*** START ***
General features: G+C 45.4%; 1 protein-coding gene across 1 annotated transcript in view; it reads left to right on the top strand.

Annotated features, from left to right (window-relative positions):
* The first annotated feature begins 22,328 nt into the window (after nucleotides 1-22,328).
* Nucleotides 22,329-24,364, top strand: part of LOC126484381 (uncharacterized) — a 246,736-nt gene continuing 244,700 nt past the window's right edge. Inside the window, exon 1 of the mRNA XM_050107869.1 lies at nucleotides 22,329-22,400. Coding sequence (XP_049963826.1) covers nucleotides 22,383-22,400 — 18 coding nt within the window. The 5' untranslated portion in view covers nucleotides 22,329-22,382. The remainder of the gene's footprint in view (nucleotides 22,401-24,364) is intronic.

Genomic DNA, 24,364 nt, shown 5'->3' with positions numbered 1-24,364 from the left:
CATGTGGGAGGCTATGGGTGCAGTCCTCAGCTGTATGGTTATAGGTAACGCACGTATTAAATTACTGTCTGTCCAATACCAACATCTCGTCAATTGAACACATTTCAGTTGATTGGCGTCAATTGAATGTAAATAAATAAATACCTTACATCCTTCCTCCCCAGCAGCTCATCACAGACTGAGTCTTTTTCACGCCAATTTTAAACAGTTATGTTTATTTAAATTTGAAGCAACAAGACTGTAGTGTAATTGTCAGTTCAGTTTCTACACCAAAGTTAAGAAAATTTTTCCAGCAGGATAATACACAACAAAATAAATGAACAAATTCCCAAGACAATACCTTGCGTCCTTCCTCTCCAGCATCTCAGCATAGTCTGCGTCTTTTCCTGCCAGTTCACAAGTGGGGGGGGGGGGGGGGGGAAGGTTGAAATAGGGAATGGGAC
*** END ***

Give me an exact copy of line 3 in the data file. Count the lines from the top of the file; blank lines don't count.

* The first annotated feature begins 22,328 nt into the window (after nucleotides 1-22,328).